Researchers create synthetic mouse embryos in artificial womb

Researchers at the Weizmann Institute of Sciences in Israel created synthetic Mouse Embryos, without using sperm or egg, After growing them in a artificial uterus for eight days, which opens a door to the possible creation of replacement organs for humans.

“The goal is not to create mice or babies outside the womb, but rather to advance understanding of how organs develop in embryos and use that knowledge to develop new ways to heal people,” the researchers said.

From a pool of embryonic stem cells, scientists created synthetic embryos that they closely resembled real mouse embryos, with beating hearts, blood circulation, folded brain tissue, and intestinal tracts. The mouse embryos grew in an artificial uterus and stopped developing after eight days, about one-third of a mouse’s pregnancy.

The advance, which a decade in the making, arrives in a field abuzz with efforts to develop embryo models from human and mouse cells. Scientists can use such models to observe the early stages of embryonic development and study how organs are formed.

The research, published Monday in the journal Cell, is far from growing a mouse, let alone a human, outside the womb. Although the synthetic mouse embryos closely resembled the natural mouse embryos, they were not exactly the same and they did not implant or result in pregnancy in real mice.

“The embryo is the best machine for making organs and the best 3d bioprinter: we try to emulate what it does”, said the head of the research team, Professor Jacob Hanna, from the Department of Molecular Genetics at the Rehovot Institute.

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What does this mean for the future?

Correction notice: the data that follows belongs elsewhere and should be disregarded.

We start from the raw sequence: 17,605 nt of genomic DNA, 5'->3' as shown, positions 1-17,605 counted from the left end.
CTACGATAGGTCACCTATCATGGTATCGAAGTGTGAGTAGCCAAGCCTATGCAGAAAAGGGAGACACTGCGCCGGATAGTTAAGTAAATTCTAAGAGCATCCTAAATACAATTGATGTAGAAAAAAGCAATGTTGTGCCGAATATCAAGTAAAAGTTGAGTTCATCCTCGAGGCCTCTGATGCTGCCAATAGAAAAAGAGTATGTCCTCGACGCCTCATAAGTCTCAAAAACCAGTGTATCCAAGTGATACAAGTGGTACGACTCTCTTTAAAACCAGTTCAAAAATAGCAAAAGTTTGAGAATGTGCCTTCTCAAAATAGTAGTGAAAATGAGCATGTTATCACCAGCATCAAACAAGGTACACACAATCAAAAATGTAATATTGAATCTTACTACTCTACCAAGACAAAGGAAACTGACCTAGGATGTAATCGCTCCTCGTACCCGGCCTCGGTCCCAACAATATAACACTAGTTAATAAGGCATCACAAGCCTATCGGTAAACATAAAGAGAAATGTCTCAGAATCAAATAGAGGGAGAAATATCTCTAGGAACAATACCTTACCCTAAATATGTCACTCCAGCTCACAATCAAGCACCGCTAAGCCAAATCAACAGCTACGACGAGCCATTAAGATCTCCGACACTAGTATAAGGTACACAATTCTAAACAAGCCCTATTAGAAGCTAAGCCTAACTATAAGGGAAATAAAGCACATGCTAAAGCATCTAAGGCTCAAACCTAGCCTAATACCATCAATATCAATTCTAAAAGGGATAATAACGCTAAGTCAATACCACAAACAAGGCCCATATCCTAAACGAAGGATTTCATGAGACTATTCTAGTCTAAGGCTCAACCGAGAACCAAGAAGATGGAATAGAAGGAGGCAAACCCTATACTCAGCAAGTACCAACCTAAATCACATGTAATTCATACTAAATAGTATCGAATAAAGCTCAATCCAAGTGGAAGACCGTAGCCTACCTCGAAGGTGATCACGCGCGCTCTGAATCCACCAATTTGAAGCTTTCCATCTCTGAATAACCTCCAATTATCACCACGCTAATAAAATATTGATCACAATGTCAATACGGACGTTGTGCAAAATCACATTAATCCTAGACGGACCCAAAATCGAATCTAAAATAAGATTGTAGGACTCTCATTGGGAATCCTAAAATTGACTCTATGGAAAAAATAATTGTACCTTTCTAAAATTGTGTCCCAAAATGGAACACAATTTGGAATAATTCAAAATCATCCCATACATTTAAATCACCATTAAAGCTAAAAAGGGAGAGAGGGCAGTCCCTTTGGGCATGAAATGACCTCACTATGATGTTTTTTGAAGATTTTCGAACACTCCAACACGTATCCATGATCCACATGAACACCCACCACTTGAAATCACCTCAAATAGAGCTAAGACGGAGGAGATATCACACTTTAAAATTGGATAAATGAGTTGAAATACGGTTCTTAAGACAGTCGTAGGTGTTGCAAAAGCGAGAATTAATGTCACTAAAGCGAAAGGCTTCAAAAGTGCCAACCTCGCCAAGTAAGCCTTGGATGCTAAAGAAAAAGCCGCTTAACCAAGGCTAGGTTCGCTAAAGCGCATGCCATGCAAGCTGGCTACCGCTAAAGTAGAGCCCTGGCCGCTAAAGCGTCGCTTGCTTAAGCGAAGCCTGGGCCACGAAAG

The method opens new horizons to study how stem cells form various organs in the developing embryo and may one day make it possible to grow tissues and organs for transplant using synthetic embryo models.

Hanna’s team built on two previous advances in her lab. One was an efficient method of reprogramming stem cells to their earliest stage, when they have the greatest potential to specialize into different cell types.

The other, described in a scientific article in ‘Nature’ in March 2021, was the electronically controlled device that the team had developed over seven years of trial and error to growing natural mouse embryos outside the womb.

The device keeps the embryos bathed in a nutrient solution inside continuously moving beakers, simulating the way nutrients are supplied by material blood flow to the placenta, and closely controls oxygen exchange and atmospheric pressure.

In previous research, the team had successfully used this device to grow natural mouse embryos from day five to day 11.

In the new study, the team set out to grow a synthetic embryo model solely from naive mouse stem cells that had been grown for years in a Petri dish, without starting with a fertilized egg.

“This approach is extremely valuable because it could, to a large extent, circumvent technical and ethical issues related to the use of natural embryos in research and biotechnology,” the researchers noted.

Even in the case of mice, certain experiments are currently infeasible because would require thousands of embryos, while access to models derived from mouse embryonic cells, which grow in laboratory incubators by the millions, is practically unlimited.

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Synthetic models developed normally until day 8.5, nearly half of the mouse’s 20-day gestation, by which time all the first organs had formed, including a beating heart, circulating blood stem cells, and a brain with well-formed folds, a neural tube, and an intestinal tract.

Compared to natural mouse embryos, synthetic models showed a similarity of 95%, both in the shape of the internal structures and in the gene expression patterns of different cell types. The organs seen in the models gave every indication of being functional.

For Hanna and other stem cell and embryonic development researchers, the study presents a new platform. “Our next challenge is understand how stem cells know what to do, how are they formed in the organs and find their way to assigned points within an embryo,” he explains.

“And because our system, unlike a uterus, is transparent, it may be useful for modeling birth and implantation defects in human embryos,” he added.

The models of synthetic embryos not only minimize the use of animals in researchbut could also become a reliable source of cells, tissues and organs for transplantation.

“Instead of developing a different protocol for culturing each type of cell, for example kidney or liver cells, we may one day be able to create a synthetic model similar to an embryo and then isolate the cells we need.” Author.

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